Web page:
It is estimated that the widespread use of this type of technology can save the lives of thousands of people a year in Europe alone. Such as the life of this English teenager, saved by the automatic emergency call function (eCall) from his car to the 999 emergency services following a very violent impact that made the driver (i.e. the mother) unconscious.
eCallIn the blog we tell many of these happy ending stories made possible by eHealth. In addition, we try to explain in practical terms through examples what eHealth is for.The rest of this page analyzes in detail the areas, uses and benefits of eHealth, presenting some concrete examples of new
“life-enhancing” and life-saving technologies that represent only the tip of the iceberg, that is, they are just a taste of the innovations that this exciting new discipline promises to bring for years to come.
How was e-Health born?
The term e-Health was born shortly before 1999 in the marketing of certain technology companies (Intel, for example, makes use of it) by assonance with the term e-Commerce (ie electronic commerce) and other “e-terms” then very popular. The idea was to give a distinctive name to the idea of the convergence of the health system with the Internet.
The possibility for health tools to always (or almost always) be connected to the Internet has also led to the creation of the English term “Connected Health” (which in Italian could be translated as “health on the net” or “health on the net”), to characterize all those solutions that make connection to the network, and in general to the cloud, their main cornerstone.
E-Health, also called (and translated into digital health), is therefore the product of the technological revolution that took place before 2000 with the explosion of the Internet and later with the enormous spread of new devices. generation connected to it (collectively called the Internet of Things or Internet of Things, IoT, in English), such as:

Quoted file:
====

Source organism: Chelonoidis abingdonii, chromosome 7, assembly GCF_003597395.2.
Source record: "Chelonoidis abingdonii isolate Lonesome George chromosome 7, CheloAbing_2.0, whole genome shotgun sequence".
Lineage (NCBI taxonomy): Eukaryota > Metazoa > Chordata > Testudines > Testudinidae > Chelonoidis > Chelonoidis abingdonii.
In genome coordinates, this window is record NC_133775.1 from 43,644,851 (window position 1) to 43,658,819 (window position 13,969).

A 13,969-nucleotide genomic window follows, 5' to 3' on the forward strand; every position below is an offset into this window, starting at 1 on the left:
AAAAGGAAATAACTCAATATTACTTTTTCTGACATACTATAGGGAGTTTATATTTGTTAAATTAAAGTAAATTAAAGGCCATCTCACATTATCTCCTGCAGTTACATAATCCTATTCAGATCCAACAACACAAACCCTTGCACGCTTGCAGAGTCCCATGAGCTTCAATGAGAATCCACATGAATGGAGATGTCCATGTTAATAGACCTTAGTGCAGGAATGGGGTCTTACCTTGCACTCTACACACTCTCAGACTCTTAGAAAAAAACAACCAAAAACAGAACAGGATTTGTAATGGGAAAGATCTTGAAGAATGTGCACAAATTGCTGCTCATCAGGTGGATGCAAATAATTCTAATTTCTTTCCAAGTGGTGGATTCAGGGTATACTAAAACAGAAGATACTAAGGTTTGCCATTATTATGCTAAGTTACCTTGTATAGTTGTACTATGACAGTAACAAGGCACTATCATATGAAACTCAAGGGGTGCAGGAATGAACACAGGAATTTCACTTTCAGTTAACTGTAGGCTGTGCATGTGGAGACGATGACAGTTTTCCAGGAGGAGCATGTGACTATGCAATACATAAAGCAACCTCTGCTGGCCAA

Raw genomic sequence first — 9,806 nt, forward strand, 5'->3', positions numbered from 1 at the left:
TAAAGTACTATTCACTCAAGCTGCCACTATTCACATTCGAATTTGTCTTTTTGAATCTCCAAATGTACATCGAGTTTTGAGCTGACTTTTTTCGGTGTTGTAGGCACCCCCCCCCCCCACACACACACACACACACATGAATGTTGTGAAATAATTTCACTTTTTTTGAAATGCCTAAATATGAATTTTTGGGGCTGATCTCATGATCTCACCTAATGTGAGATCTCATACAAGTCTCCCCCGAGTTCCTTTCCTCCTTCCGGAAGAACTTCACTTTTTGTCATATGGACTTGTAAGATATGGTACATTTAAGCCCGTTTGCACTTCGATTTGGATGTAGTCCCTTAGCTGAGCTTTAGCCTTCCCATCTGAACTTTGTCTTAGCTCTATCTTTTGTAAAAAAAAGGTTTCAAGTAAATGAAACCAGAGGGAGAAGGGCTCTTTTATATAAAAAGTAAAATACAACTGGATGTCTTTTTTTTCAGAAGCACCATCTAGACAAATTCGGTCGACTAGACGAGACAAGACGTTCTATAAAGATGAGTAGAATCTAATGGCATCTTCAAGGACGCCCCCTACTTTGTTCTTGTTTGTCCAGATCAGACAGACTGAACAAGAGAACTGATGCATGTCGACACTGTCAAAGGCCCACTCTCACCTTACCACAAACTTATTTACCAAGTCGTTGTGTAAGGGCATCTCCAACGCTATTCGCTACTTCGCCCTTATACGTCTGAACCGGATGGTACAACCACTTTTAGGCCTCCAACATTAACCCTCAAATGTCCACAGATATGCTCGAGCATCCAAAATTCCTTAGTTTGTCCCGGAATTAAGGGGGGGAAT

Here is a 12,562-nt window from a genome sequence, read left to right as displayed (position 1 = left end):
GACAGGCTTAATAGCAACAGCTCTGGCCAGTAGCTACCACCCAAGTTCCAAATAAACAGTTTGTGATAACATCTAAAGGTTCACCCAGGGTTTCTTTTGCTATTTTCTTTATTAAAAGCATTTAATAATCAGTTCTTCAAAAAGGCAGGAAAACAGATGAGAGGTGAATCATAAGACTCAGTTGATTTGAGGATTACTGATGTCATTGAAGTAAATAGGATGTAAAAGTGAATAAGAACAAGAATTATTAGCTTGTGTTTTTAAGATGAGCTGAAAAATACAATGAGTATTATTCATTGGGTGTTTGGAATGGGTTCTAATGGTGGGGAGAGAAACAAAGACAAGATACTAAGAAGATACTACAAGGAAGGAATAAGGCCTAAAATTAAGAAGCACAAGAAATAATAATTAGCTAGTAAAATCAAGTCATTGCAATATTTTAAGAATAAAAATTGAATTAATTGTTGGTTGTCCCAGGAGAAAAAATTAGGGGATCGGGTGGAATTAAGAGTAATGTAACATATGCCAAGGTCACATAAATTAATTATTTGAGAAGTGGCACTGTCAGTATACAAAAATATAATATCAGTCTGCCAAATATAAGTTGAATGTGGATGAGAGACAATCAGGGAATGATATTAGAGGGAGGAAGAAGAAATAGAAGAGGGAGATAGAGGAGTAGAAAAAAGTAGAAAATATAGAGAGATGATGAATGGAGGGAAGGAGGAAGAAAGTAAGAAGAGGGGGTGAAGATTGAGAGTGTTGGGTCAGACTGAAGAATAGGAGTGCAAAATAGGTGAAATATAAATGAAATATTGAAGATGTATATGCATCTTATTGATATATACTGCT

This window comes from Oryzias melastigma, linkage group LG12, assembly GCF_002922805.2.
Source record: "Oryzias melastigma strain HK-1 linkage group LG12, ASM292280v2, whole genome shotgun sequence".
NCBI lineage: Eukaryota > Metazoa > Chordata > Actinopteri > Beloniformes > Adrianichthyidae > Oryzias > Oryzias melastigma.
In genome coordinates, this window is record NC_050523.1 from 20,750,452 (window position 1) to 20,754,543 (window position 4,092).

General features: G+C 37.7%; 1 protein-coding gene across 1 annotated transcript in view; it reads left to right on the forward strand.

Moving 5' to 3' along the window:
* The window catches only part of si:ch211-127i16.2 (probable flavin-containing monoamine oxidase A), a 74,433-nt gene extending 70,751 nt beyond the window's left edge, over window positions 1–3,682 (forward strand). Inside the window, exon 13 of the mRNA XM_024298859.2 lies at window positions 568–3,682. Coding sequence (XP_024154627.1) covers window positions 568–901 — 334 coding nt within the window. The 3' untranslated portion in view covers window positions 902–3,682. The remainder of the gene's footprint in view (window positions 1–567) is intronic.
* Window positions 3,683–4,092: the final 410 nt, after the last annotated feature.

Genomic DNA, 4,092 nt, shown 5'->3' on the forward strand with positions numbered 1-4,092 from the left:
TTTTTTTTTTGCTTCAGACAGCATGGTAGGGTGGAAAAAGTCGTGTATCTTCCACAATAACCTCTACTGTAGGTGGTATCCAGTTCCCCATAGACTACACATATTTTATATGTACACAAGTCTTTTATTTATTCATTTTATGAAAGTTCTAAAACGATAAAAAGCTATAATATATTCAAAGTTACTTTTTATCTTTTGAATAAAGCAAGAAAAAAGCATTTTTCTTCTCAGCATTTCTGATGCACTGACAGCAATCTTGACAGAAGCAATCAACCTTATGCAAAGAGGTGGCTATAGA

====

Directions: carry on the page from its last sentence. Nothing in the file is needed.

Tabletsmartphonesmartwatchfitness trackerswearable sensors (called wearables) such as heart rate sensors, etc.in addition to Personal Computers (PCs), servers and other ICT devices already widely used for some time in the healthcare sector.
This revolution has embraced all sectors of daily life, opening scenarios that were unthinkable until a few years ago.
One of the key features of IoT devices is their widespread diffusion. In fact, there are billions of smartphones, hundreds of millions of tablets, hundreds of millions of smartwatches and fitness trackers, etc. in the world. This means that technological solutions for the benefit of human health that use these devices can reach an enormous number of people, following them in their daily lives even in remote areas of the planet.
The very important aspect of mobility and accessibility of IoT devices has led to the coining of a new specific term, mHealth, as a subset of eHealth, and has strongly attracted the attention of national and supranational bodies such as the WHO (for example for the great potential in the health sector of emerging countries).